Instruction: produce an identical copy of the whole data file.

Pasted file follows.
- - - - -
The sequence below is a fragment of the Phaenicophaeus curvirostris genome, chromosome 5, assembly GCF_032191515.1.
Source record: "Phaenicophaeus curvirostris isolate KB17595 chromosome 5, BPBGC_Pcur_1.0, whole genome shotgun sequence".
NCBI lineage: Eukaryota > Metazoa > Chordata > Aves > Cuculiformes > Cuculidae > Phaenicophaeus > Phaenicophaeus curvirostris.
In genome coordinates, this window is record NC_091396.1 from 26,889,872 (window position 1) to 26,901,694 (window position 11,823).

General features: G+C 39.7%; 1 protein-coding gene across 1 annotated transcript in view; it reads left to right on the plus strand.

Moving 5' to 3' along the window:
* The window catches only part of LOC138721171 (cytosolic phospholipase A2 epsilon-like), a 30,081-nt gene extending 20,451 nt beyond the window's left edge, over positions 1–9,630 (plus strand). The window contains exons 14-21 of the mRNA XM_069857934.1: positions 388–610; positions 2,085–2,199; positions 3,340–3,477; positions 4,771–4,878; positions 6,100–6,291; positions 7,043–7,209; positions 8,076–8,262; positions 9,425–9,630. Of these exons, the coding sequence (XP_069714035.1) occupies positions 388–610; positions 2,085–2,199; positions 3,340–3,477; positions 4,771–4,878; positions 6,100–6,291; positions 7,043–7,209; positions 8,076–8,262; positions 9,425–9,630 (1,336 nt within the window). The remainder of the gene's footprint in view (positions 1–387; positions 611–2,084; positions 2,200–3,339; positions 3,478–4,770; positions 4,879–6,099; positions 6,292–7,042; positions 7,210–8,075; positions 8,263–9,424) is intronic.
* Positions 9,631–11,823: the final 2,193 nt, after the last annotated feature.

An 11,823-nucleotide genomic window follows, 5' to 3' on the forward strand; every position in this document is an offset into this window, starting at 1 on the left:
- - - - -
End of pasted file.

The sequence below is a fragment of the Phaenicophaeus curvirostris genome, chromosome 5, assembly GCF_032191515.1.
Source record: "Phaenicophaeus curvirostris isolate KB17595 chromosome 5, BPBGC_Pcur_1.0, whole genome shotgun sequence".
NCBI lineage: Eukaryota > Metazoa > Chordata > Aves > Cuculiformes > Cuculidae > Phaenicophaeus > Phaenicophaeus curvirostris.
In genome coordinates, this window is record NC_091396.1 from 26,889,872 (window position 1) to 26,901,694 (window position 11,823).

General features: G+C 39.7%; 1 protein-coding gene across 1 annotated transcript in view; it reads left to right on the plus strand.

Moving 5' to 3' along the window:
* The window catches only part of LOC138721171 (cytosolic phospholipase A2 epsilon-like), a 30,081-nt gene extending 20,451 nt beyond the window's left edge, over positions 1–9,630 (plus strand). The window contains exons 14-21 of the mRNA XM_069857934.1: positions 388–610; positions 2,085–2,199; positions 3,340–3,477; positions 4,771–4,878; positions 6,100–6,291; positions 7,043–7,209; positions 8,076–8,262; positions 9,425–9,630. Of these exons, the coding sequence (XP_069714035.1) occupies positions 388–610; positions 2,085–2,199; positions 3,340–3,477; positions 4,771–4,878; positions 6,100–6,291; positions 7,043–7,209; positions 8,076–8,262; positions 9,425–9,630 (1,336 nt within the window). The remainder of the gene's footprint in view (positions 1–387; positions 611–2,084; positions 2,200–3,339; positions 3,478–4,770; positions 4,879–6,099; positions 6,292–7,042; positions 7,210–8,075; positions 8,263–9,424) is intronic.
* Positions 9,631–11,823: the final 2,193 nt, after the last annotated feature.

An 11,823-nucleotide genomic window follows, 5' to 3' on the forward strand; every position in this document is an offset into this window, starting at 1 on the left: